Dodging a Bullet

Texas lawmakers fail to pass a controversial bill, previously seen as a sure thing, that would have let people carry concealed weapons on college campuses.
June 1, 2011

State legislators in Texas could not meet Monday's end-of-session deadline to pass a bill that would have allowed people to carry concealed weapons on campus -- meaning a win for higher education leaders, who almost uniformly opposed the legislation.

Failure to pass the bill, which was characterized as "poised to pass" and "a slam dunk" when it was introduced and debated, probably keeps the issue off the table until after the 2012 election; the Legislature reconvenes for a new session in 2013. While the governor reconstituted the Legislature for a special session Tuesday to handle unfinished legislation, it is unlikely that the controversial bill will be considered.

While the bill seemed to have public support from enough lawmakers to become law -- including the governor, two-thirds of the Senate, and 88 co-sponsors in the 150-member House of Representatives -- it hit several procedural roadblocks and could not find its way to the governor's desk. This is the second time the measure has failed in Texas.

Opponents of the bill said they had scored a major victory and that this year's debate opened lawmakers' eyes to what they see as widespread public opposition to a dangerous idea. Proponents of the measure, who argue that responsible, armed students (and others) can make campuses safer and help prevent shootings like the one at Virginia Tech in 2007, said they had sufficient support but ran into opposition from a few key lawmakers, and that they will continue to push the issue.

"The support was there," said State Sen. Jeff Wentworth, a Republican from San Antonio and the bill's chief sponsor in the Senate. "But if you don't have the right support, there's nothing you can do."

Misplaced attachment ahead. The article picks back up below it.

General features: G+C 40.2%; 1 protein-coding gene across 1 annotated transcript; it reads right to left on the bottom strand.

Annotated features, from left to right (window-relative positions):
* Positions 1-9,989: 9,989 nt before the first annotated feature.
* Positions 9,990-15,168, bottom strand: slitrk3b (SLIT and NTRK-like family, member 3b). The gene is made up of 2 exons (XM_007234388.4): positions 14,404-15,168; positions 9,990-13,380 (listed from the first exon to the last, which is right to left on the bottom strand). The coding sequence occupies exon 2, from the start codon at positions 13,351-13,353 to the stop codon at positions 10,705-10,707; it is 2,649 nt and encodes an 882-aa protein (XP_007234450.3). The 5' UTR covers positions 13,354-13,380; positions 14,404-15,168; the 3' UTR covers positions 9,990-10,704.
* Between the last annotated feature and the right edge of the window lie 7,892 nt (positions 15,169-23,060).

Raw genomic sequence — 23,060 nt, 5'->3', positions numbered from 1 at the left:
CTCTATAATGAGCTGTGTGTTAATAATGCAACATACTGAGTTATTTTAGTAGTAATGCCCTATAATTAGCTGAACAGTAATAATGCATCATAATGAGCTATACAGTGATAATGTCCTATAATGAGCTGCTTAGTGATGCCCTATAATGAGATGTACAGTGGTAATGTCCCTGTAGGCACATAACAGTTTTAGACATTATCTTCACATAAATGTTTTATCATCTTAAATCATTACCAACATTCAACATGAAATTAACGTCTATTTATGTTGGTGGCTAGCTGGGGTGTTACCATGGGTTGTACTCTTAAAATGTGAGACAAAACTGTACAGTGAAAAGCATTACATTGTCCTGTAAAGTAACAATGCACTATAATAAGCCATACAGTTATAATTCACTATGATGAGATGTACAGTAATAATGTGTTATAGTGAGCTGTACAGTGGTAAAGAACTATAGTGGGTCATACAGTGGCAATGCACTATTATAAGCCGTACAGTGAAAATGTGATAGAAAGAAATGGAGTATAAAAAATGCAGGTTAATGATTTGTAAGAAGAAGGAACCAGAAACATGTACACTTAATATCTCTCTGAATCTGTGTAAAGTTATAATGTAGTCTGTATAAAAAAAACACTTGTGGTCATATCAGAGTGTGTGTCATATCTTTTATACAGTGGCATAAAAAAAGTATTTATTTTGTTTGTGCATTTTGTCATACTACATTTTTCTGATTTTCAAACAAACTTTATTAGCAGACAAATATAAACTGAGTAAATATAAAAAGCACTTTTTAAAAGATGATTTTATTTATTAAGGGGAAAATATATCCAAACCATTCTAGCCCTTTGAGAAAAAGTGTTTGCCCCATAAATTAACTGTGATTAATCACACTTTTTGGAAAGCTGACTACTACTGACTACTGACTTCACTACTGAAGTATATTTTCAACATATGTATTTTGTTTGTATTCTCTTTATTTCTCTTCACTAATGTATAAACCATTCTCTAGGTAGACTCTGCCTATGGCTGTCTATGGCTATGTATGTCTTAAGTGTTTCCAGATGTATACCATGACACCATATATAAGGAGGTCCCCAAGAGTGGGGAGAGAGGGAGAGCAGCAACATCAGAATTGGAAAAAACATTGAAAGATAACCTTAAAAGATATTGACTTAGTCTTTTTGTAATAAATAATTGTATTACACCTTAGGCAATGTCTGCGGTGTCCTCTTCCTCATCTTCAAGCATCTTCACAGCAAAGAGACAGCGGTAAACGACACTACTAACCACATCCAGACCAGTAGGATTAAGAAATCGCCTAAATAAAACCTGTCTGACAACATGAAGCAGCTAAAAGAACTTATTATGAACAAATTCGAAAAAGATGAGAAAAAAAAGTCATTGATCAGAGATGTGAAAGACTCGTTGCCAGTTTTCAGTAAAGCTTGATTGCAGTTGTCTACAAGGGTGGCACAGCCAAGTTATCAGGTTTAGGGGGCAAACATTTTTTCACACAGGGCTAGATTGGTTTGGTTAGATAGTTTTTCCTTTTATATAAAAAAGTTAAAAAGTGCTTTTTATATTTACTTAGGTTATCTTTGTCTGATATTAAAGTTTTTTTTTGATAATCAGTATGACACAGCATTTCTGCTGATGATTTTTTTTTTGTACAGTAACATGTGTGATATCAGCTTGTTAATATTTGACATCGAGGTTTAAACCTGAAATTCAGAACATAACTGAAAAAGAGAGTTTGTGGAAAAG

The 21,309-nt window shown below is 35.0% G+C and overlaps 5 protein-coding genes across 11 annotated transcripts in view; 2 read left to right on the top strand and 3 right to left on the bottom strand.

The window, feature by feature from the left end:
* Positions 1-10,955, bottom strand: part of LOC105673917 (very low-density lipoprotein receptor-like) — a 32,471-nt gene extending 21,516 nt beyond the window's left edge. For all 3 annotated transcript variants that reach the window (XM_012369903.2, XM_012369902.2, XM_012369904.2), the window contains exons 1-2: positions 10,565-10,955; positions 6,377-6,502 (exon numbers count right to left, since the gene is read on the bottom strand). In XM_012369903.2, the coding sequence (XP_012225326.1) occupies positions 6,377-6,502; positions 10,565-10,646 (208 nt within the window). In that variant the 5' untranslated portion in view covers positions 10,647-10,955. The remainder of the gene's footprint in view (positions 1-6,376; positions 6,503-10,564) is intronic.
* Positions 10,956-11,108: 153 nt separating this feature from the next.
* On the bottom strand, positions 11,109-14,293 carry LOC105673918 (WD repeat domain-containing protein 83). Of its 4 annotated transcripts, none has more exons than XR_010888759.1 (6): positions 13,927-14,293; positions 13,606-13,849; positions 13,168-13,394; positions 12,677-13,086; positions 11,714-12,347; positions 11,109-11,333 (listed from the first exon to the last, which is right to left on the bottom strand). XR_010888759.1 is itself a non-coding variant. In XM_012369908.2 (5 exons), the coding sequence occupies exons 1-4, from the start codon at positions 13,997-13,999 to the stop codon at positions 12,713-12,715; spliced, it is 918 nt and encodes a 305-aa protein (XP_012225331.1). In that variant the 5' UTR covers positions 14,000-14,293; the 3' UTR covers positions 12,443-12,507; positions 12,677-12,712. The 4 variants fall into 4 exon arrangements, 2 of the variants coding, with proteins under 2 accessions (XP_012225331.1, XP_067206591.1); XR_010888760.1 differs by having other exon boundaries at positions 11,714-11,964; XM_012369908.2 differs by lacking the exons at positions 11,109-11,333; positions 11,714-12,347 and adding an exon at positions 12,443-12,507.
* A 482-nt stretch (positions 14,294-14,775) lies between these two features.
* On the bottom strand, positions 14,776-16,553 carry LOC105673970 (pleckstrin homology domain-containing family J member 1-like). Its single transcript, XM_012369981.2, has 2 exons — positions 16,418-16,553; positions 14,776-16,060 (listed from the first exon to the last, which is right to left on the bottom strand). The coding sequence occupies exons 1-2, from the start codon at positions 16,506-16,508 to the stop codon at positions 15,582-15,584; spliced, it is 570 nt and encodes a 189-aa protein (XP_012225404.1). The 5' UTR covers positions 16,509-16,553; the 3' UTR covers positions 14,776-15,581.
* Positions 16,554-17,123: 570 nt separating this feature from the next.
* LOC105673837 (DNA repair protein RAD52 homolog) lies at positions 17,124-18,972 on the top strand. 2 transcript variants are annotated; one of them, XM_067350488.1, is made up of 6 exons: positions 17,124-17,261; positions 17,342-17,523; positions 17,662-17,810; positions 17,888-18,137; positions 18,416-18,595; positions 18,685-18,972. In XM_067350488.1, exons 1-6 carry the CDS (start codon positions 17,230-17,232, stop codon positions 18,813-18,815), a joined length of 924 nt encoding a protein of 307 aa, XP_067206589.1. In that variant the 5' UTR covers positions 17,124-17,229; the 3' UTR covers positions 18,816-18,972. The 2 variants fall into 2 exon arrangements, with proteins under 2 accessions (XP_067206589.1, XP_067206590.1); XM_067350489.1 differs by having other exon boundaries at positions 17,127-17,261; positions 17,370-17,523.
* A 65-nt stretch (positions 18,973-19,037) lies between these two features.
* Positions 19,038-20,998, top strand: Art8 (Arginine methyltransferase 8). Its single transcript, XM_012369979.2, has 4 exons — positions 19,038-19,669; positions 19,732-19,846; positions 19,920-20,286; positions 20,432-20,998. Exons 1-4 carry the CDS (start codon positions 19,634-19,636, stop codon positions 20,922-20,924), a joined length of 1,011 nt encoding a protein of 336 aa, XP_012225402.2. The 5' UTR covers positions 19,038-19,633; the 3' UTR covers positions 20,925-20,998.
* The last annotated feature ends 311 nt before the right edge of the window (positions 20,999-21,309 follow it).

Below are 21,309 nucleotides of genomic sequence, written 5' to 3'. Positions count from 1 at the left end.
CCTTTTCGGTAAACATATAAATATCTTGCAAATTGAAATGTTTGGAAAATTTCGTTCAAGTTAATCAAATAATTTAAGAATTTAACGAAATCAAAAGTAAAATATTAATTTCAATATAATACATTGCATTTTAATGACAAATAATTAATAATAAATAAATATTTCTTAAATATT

The bill, which came before the Legislature in 2009 but failed to pass, would have allowed owners of concealed weapons licenses to carry guns on public university campuses. It coincided with efforts to pass similar laws in about a dozen other states.

Because its passage seemed inevitable for a while, it gathered significant public attention. State higher education leaders, including the chancellor of the University of Texas system, campus safety officials, and faculty members, were vocal in their opposition. And student groups on each side of the issue made the bill's passage or defeat their top priority.

But despite Texas lawmakers' historic support for loosening handgun restrictions, the measure could not gather momentum.

When the bill was first considered in the Senate's criminal justice committee, it failed to get the necessary two-thirds support, a requirement in the Texas Senate. Wentworth then attached the measure to a bill to reform university financing that was already on the Senate floor; it passed in May with support from about two-thirds of the chamber. When it got to the House, however, the amendment was ruled to be unrelated to the original bill and stripped. It was not resurrected after that.

John Woods, a graduate student at the University of Texas and a member of Students for Gun-Free Schools, speculated that the measure might have failed, despite apparently wide support among legislators, because some lawmakers held private concerns.

"A lot of people in Texas are afraid of the [National Rifle Association] and will sign on to legislation because that can make them more likely to get endorsed," he said. "But in reality they don't want the legislation to come to the floor and will work in the background to keep that from happening. If it came to the floor, they would likely vote for it, but they'll do everything in their power to keep that from happening."

Wentworth said that the bill, because of its overwhelming support in both chambers, will probably be brought up in two years, whether or not he is in the Legislature.

Woods noted that a lot could change between now and 2013, and that there's a chance the concealed carry law could be less of an issue next time around. For one thing, he said, there will be another election and likely some turnover in seats. People are much more aware of the opposition of higher education officials to the bill. Also, he said, the Texas legislative system doesn't like seeing the same bill multiple times.

"They say, 'Once you've killed a bill, it becomes much harder to pass it later,' " Woods said. "We've killed this one twice." He did note, however, that the fight had been much tougher this time around.


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